Searching over 5,500,000 cases.


searching
Buy This Entire Record For $7.95

Download the entire decision to receive the complete text, official citation,
docket number, dissents and concurrences, and footnotes for this case.

Learn more about what you receive with purchase of this case.

Galder v. Clark

United States District Court, S.D. California

February 27, 2018

JENNIFER VAN GALDER, an individual, Plaintiff,
v.
ROGER CLARK, an individual, MELISSA SCOTT CLARK, an individual, SOUR WINE FARMS, LLC, a Delaware limited liability company, and DOES 1-10 INCLUSIVE, Defendants.

          ORDER GRANTING IN PART AND DENYING IN PART DEFENDANTS' MOTIONS TO DISMISS PLAINTIFF'S FIRST AMENDED COMPLAINT (Doc. Nos. 18, 24)

          Anthony J. Battaglia United States District Judge

         Presently before the Court are two motions: Defendants Melissa Scott Clark (“Melissa”) and Sour Wine Farms, LLC's motion to dismiss filed on October 4, 2017, (Doc. No. 18), and Defendant Roger Clark's (“Roger”) motion to dismiss filed on October 5, 2017, (Doc. No. 24). On October 18 and 19, 2017, Plaintiff Jennifer Van Galder (“Plaintiff”) filed oppositions to both motions. (Doc. Nos. 29, 30.) Having reviewed the parties' arguments and controlling legal authority and pursuant to Civil Local Rule 7.1.d.1, the Court finds the matters suitable for decision on the papers and without oral argument. For the reasons set forth below, the Court GRANTS IN PART AND DENIES IN PART both motions to dismiss. (Doc. Nos. 18, 24.)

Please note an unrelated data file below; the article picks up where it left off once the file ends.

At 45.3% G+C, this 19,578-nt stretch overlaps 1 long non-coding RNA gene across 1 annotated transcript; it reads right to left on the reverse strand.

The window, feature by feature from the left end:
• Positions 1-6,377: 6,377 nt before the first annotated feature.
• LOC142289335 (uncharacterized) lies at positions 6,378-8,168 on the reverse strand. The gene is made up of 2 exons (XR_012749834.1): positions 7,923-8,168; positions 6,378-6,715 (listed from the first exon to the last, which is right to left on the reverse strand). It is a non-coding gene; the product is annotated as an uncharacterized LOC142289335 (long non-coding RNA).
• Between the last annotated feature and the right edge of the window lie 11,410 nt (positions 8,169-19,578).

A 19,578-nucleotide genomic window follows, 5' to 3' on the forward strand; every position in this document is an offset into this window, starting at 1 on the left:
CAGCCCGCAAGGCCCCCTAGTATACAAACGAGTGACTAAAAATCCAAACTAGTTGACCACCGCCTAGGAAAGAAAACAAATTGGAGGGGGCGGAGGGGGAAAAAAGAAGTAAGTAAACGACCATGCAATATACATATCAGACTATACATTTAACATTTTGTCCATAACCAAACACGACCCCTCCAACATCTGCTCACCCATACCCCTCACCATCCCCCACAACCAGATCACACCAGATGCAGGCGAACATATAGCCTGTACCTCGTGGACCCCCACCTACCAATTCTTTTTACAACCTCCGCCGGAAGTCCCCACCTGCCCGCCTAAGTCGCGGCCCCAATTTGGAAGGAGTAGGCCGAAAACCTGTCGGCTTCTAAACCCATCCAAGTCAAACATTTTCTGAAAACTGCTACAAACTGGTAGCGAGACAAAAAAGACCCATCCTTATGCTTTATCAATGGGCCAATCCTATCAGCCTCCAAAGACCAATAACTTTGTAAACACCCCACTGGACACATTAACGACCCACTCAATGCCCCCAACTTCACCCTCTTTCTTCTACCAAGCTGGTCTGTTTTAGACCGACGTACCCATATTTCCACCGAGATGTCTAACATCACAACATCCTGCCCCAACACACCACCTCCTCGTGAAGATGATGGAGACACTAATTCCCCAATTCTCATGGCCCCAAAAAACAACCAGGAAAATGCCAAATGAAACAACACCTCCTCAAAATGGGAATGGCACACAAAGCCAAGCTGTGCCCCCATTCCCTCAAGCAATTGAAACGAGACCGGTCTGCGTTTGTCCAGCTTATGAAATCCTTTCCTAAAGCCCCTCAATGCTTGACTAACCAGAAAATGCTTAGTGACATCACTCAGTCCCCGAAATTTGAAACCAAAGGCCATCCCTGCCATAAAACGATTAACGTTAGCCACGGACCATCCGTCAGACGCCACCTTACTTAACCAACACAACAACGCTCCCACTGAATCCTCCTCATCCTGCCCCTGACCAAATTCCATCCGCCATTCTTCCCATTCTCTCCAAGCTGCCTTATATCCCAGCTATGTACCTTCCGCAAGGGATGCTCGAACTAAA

BACKGROUND

         The following facts are taken from Plaintiff's first amended complaint (“FAC”) and construed as true for the limited purpose of resolving the instant motion. See Brown v. Elec. Arts, Inc., 724 F.3d 1235, 1247 (9th Cir. 2013).

         On July 9, 2015, Roger alerted Plaintiff that he had made a deal with a bankruptcy trustee with respect to the filing of a Chapter 7 case to force the division of their marital assets if she did not give him $250, 000.00. (Doc. No. 16 ¶ 1.) On July 16, 2015, Roger filed for bankruptcy. (Id. ¶ 2.) While not listed as a creditor in the bankruptcy case or even provided formal notice, Plaintiff claims to be a creditor of Roger. (Id.) Thereafter, on October 13, 2015, Plaintiff filed an adversary proceeding against Roger in his bankruptcy case. (Id. ¶ 4.)

         In sum, Plaintiff asserts that Defendants conspired to defraud the bankruptcy court and the creditors of Roger, including Plaintiff. (Id. ¶ 14.) In alleging this deception, Plaintiff advances allegations against Roger alone, Melissa alone, and Roger and Melissa together.[1](See generally Doc. No. 16.)

         Specifically, Plaintiff argues that both Roger and Melissa: (1) concealed income to pass the “means test”; (2) falsified a post-nuptial agreement; (3) altered documents to hide Roger's interest in real property; and (4) hid funds in undisclosed bank and corporate accounts to conceal documentation about their income from the bankruptcy trustee. (Id. ¶¶ 15-17, 19-20.) As to Roger individually, Plaintiff contends that he: (1) gave false testimony on multiple occasions; (2) falsely claimed that he owed debts to family, friends, and Sour Wine; and (3) waived his right to discharge. (Id. ¶¶ 18, 21-22, 29.) In regards to Melissa, the complaint alleges that she filed false declarations under penalty of perjury with the bankruptcy court to facilitate the fraud and filed false proofs of claim so that she and Roger would be paid out of the proceeds from the sale of the estate assets. (Id. ¶¶ 23-24.)